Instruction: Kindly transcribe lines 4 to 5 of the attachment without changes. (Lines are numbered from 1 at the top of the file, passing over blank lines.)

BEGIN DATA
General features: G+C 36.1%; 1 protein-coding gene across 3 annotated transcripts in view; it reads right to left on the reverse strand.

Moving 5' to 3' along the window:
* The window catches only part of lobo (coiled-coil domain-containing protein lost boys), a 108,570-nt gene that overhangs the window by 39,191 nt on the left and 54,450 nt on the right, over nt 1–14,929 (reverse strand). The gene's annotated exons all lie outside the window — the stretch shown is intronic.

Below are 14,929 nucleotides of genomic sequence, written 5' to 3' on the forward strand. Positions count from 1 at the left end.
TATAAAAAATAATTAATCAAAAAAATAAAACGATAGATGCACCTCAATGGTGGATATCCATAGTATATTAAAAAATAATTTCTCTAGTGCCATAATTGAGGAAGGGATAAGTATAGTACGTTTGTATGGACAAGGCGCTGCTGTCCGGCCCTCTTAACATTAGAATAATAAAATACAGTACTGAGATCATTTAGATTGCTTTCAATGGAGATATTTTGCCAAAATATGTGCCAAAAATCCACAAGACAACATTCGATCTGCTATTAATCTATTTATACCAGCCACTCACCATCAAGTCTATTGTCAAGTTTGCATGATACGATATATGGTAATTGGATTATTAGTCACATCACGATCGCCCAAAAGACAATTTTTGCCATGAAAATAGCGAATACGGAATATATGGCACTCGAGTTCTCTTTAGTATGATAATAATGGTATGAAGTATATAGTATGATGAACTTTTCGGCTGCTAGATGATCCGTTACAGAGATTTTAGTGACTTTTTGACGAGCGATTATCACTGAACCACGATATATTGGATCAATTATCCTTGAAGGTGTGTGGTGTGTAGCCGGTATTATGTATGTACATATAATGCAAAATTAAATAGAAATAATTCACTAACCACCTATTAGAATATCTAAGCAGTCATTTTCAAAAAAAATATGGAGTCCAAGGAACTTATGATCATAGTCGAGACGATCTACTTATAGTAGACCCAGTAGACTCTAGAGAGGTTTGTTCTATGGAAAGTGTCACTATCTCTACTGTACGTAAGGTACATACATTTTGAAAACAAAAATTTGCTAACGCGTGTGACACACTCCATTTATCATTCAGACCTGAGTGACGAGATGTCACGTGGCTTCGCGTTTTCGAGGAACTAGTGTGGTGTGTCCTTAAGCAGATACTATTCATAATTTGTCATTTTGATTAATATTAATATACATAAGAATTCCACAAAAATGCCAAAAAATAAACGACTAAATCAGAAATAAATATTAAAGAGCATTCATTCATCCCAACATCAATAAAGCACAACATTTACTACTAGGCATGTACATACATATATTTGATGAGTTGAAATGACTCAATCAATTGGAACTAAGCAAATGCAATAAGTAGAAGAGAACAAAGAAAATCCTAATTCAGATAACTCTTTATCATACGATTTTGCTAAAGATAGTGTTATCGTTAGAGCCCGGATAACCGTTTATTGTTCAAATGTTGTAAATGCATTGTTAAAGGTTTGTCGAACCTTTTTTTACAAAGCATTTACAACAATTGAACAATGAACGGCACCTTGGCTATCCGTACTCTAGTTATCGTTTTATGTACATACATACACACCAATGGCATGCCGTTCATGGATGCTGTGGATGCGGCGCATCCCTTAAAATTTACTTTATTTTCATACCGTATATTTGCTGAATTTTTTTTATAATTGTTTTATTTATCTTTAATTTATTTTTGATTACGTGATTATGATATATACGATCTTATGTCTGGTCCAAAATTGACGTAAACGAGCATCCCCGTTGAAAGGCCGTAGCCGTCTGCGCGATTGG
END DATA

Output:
Below are 14,929 nucleotides of genomic sequence, written 5' to 3' on the forward strand. Positions count from 1 at the left end.
TATAAAAAATAATTAATCAAAAAAATAAAACGATAGATGCACCTCAATGGTGGATATCCATAGTATATTAAAAAATAATTTCTCTAGTGCCATAATTGAGGAAGGGATAAGTATAGTACGTTTGTATGGACAAGGCGCTGCTGTCCGGCCCTCTTAACATTAGAATAATAAAATACAGTACTGAGATCATTTAGATTGCTTTCAATGGAGATATTTTGCCAAAATATGTGCCAAAAATCCACAAGACAACATTCGATCTGCTATTAATCTATTTATACCAGCCACTCACCATCAAGTCTATTGTCAAGTTTGCATGATACGATATATGGTAATTGGATTATTAGTCACATCACGATCGCCCAAAAGACAATTTTTGCCATGAAAATAGCGAATACGGAATATATGGCACTCGAGTTCTCTTTAGTATGATAATAATGGTATGAAGTATATAGTATGATGAACTTTTCGGCTGCTAGATGATCCGTTACAGAGATTTTAGTGACTTTTTGACGAGCGATTATCACTGAACCACGATATATTGGATCAATTATCCTTGAAGGTGTGTGGTGTGTAGCCGGTATTATGTATGTACATATAATGCAAAATTAAATAGAAATAATTCACTAACCACCTATTAGAATATCTAAGCAGTCATTTTCAAAAAAAATATGGAGTCCAAGGAACTTATGATCATAGTCGAGACGATCTACTTATAGTAGACCCAGTAGACTCTAGAGAGGTTTGTTCTATGGAAAGTGTCACTATCTCTACTGTACGTAAGGTACATACATTTTGAAAACAAAAATTTGCTAACGCGTGTGACACACTCCATTTATCATTCAGACCTGAGTGACGAGATGTCACGTGGCTTCGCGTTTTCGAGGAACTAGTGTGGTGTGTCCTTAAGCAGATACTATTCATAATTTGTCATTTTGATTAATATTAATATACATAAGAATTCCACAAAAATGCCAAAAAATAAACGACTAAATCAGAAATAAATATTAAAGAGCATTCATTCATCCCAACATCAATAAAGCACAACATTTACTACTAGGCATGTACATACATATATTTGATGAGTTGAAATGACTCAATCAATTGGAACTAAGCAAATGCAATAAGTAGAAGAGAACAAAGAAAATCCTAATTCAGATAACTCTTTATCATACGATTTTGCTAAAGATAGTGTTATCGTTAGAGCCCGGATAACCGTTTATTGTTCAAATGTTGTAAATGCATTGTTAAAGGTTTGTCGAACCTTTTTTTACAAAGCATTTACAACAATTGAACAATGAACGGCACCTTGGCTATCCGTACTCTAGTTATCGTTTTATGTACATACATACACACCAATGGCATGCCGTTCATGGATGCTGTGGATGCGGCGCATCCCTTAAAATTTACTTTATTTTCATACCGTATATTTGCTGAATTTTTTTTATAATTGTTTTATTTATCTTTAATTTATTTTTGATTACGTGATTATGATATATACGATCTTATGTCTGGTCCAAAATTGACGTAAACGAGCATCCCCGTTGAAAGGCCGTAGCCGTCTGCGCGATTGG